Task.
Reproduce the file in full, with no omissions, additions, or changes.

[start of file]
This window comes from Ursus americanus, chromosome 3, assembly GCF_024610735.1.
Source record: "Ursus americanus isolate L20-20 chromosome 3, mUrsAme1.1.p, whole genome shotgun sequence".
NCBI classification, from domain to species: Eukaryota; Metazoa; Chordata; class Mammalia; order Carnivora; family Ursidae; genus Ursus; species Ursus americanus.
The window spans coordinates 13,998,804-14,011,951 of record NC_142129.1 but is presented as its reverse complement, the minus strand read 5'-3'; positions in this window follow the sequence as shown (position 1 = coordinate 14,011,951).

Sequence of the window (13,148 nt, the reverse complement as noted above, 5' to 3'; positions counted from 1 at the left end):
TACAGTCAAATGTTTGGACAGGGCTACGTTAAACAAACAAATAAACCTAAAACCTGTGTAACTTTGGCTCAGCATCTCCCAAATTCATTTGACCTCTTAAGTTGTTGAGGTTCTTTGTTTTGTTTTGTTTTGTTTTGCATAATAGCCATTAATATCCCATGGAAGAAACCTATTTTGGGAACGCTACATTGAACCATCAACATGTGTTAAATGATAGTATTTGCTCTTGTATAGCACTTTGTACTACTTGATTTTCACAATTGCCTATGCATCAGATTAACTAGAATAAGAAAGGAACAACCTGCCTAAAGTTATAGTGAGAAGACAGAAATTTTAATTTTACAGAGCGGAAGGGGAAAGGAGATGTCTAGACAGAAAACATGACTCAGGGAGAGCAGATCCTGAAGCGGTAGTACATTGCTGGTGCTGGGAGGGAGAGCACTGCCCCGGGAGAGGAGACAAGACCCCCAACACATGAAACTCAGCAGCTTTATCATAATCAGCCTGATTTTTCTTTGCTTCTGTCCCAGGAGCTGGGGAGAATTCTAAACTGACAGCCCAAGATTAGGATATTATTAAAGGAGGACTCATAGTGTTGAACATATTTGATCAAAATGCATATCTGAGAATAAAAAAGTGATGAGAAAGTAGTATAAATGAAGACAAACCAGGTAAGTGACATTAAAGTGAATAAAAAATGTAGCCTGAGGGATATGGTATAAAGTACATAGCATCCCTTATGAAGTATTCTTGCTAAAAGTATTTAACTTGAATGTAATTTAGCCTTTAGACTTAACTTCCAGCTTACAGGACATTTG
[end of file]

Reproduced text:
This window comes from Ursus americanus, chromosome 3, assembly GCF_024610735.1.
Source record: "Ursus americanus isolate L20-20 chromosome 3, mUrsAme1.1.p, whole genome shotgun sequence".
NCBI classification, from domain to species: Eukaryota; Metazoa; Chordata; class Mammalia; order Carnivora; family Ursidae; genus Ursus; species Ursus americanus.
The window spans coordinates 13,998,804-14,011,951 of record NC_142129.1 but is presented as its reverse complement, the minus strand read 5'-3'; positions in this window follow the sequence as shown (position 1 = coordinate 14,011,951).

Sequence of the window (13,148 nt, the reverse complement as noted above, 5' to 3'; positions counted from 1 at the left end):
TACAGTCAAATGTTTGGACAGGGCTACGTTAAACAAACAAATAAACCTAAAACCTGTGTAACTTTGGCTCAGCATCTCCCAAATTCATTTGACCTCTTAAGTTGTTGAGGTTCTTTGTTTTGTTTTGTTTTGTTTTGCATAATAGCCATTAATATCCCATGGAAGAAACCTATTTTGGGAACGCTACATTGAACCATCAACATGTGTTAAATGATAGTATTTGCTCTTGTATAGCACTTTGTACTACTTGATTTTCACAATTGCCTATGCATCAGATTAACTAGAATAAGAAAGGAACAACCTGCCTAAAGTTATAGTGAGAAGACAGAAATTTTAATTTTACAGAGCGGAAGGGGAAAGGAGATGTCTAGACAGAAAACATGACTCAGGGAGAGCAGATCCTGAAGCGGTAGTACATTGCTGGTGCTGGGAGGGAGAGCACTGCCCCGGGAGAGGAGACAAGACCCCCAACACATGAAACTCAGCAGCTTTATCATAATCAGCCTGATTTTTCTTTGCTTCTGTCCCAGGAGCTGGGGAGAATTCTAAACTGACAGCCCAAGATTAGGATATTATTAAAGGAGGACTCATAGTGTTGAACATATTTGATCAAAATGCATATCTGAGAATAAAAAAGTGATGAGAAAGTAGTATAAATGAAGACAAACCAGGTAAGTGACATTAAAGTGAATAAAAAATGTAGCCTGAGGGATATGGTATAAAGTACATAGCATCCCTTATGAAGTATTCTTGCTAAAAGTATTTAACTTGAATGTAATTTAGCCTTTAGACTTAACTTCCAGCTTACAGGACATTTG